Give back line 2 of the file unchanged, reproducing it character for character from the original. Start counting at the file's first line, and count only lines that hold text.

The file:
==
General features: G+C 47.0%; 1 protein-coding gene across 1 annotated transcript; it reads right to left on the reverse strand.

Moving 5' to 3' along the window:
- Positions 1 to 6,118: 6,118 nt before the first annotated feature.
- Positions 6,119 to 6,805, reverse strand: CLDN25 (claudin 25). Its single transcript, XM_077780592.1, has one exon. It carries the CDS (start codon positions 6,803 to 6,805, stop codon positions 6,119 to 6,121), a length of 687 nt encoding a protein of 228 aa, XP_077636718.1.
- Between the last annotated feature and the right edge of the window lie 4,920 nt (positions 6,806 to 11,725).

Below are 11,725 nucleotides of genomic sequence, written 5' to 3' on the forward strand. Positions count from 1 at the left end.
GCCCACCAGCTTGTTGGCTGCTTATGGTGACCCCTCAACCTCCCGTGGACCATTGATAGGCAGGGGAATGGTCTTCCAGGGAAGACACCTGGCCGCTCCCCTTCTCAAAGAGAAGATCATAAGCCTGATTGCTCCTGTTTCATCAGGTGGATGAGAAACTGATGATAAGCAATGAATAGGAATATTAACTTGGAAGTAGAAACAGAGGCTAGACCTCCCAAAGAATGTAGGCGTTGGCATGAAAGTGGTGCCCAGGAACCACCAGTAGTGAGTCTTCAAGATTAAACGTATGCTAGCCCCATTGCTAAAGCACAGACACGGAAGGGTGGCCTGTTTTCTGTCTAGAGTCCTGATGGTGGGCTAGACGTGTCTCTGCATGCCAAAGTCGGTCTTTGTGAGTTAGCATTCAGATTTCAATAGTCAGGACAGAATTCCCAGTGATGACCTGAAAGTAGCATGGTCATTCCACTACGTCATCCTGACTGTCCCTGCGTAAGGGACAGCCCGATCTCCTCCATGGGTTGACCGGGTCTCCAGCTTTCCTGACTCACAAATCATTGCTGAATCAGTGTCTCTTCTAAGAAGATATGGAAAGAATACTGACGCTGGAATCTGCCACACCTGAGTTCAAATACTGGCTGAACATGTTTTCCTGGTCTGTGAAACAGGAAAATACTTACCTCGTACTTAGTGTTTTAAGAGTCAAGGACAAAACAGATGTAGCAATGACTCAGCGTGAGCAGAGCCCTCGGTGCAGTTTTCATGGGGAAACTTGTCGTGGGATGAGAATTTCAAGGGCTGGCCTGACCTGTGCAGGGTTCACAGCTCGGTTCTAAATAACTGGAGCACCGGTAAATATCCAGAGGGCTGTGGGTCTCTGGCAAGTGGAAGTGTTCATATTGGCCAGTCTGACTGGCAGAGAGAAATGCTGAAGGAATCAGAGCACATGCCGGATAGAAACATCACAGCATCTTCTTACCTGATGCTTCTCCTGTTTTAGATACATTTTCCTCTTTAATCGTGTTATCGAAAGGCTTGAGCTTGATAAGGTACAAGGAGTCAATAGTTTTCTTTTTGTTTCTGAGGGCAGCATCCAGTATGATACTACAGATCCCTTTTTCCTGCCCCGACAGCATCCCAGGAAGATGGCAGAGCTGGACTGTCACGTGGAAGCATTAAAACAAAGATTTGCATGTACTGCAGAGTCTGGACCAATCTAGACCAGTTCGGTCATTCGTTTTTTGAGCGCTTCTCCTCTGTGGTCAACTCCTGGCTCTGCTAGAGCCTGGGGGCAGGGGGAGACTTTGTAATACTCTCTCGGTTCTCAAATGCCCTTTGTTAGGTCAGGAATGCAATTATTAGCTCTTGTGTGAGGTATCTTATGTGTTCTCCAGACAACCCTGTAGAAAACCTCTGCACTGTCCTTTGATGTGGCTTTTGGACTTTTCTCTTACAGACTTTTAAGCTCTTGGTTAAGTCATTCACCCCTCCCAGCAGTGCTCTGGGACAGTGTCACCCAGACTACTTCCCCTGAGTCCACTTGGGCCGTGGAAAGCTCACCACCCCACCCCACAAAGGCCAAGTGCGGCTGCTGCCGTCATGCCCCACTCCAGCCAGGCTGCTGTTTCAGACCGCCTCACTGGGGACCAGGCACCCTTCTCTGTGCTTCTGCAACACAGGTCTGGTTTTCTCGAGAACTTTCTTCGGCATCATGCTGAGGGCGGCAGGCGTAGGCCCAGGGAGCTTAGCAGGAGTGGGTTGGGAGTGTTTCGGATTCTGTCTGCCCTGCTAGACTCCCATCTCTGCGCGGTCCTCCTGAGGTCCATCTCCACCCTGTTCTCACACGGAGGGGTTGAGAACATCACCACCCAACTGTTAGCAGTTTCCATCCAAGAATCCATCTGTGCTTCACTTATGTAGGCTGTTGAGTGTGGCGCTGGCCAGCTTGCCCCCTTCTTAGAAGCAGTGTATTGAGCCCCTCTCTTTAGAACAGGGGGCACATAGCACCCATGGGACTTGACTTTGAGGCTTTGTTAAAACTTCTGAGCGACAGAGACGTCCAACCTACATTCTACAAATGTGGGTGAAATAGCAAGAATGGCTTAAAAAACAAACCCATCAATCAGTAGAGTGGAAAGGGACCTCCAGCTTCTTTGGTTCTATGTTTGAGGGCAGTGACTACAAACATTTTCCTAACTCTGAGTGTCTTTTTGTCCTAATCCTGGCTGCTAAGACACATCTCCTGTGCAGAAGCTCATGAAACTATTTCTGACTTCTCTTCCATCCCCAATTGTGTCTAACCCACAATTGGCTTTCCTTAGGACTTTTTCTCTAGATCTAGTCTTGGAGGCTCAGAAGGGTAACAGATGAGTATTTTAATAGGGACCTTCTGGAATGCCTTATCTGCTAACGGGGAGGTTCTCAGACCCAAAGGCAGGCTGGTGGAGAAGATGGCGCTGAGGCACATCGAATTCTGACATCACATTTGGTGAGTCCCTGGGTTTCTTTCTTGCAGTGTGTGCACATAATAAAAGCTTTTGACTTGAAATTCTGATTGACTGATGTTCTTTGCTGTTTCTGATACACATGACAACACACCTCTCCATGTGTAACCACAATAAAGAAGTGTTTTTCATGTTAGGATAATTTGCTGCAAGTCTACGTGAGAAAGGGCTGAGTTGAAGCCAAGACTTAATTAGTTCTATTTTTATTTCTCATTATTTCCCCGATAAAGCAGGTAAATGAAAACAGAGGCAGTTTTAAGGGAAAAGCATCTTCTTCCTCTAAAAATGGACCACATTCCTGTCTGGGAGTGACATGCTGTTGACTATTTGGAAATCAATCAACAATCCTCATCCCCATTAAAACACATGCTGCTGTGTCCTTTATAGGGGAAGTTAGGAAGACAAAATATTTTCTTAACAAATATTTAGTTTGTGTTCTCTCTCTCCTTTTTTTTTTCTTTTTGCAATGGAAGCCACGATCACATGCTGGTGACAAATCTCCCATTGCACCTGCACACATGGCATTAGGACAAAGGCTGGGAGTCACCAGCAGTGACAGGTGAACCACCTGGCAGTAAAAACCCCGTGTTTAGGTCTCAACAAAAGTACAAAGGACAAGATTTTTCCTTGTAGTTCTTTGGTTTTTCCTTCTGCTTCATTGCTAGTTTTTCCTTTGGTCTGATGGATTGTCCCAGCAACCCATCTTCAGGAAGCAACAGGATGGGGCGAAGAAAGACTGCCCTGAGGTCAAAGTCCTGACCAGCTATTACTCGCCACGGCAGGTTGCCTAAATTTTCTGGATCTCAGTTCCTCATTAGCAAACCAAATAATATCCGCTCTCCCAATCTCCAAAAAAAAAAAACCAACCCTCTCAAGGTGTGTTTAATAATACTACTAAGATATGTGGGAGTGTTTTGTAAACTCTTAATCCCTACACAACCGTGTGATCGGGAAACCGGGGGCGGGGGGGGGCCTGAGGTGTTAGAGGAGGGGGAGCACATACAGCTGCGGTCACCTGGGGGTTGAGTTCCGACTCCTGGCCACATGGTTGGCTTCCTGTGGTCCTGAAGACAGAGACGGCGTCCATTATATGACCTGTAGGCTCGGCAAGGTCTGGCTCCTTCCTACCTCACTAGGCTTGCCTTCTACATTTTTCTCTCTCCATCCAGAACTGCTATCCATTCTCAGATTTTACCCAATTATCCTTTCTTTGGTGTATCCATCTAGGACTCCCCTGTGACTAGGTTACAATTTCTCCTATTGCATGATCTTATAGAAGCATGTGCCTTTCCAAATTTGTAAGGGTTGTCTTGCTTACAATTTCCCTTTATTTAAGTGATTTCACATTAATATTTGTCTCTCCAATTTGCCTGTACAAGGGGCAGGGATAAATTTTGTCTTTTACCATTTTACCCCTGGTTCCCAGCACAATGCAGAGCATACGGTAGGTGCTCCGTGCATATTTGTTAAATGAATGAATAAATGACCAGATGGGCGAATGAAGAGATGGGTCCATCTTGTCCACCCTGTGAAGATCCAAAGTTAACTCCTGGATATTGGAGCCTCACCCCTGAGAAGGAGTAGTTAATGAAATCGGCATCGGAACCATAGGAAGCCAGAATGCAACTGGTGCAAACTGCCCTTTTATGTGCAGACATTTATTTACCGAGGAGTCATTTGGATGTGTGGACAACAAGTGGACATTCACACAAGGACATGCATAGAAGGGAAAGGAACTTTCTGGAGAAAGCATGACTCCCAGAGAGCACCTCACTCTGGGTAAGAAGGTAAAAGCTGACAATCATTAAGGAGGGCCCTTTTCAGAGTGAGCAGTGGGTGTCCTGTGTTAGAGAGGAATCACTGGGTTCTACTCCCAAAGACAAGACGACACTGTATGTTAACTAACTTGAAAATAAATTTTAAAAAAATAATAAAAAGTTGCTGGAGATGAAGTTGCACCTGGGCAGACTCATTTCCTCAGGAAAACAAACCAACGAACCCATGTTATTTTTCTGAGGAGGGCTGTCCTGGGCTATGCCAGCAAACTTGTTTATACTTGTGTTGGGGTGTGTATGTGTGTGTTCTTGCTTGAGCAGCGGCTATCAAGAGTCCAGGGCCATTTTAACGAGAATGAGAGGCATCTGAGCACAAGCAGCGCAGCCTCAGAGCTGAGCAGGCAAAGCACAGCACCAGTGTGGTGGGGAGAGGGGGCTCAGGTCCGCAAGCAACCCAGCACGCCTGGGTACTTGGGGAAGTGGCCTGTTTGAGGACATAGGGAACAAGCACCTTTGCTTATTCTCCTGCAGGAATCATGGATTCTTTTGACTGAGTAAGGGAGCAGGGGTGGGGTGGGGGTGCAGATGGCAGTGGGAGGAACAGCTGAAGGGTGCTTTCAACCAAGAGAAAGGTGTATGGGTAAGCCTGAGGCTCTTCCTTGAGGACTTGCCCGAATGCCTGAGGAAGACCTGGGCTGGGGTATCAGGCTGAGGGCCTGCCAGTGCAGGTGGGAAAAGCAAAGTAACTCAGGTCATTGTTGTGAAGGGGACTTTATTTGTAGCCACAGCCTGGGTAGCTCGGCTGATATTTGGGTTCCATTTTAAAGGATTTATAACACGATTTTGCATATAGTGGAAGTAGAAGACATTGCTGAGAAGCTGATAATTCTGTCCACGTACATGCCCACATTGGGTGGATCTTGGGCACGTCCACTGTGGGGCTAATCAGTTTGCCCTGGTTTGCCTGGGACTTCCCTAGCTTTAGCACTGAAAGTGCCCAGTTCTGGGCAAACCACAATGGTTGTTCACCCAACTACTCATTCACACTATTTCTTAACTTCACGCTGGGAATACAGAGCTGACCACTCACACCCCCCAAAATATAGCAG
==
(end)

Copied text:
Moving 5' to 3' along the window: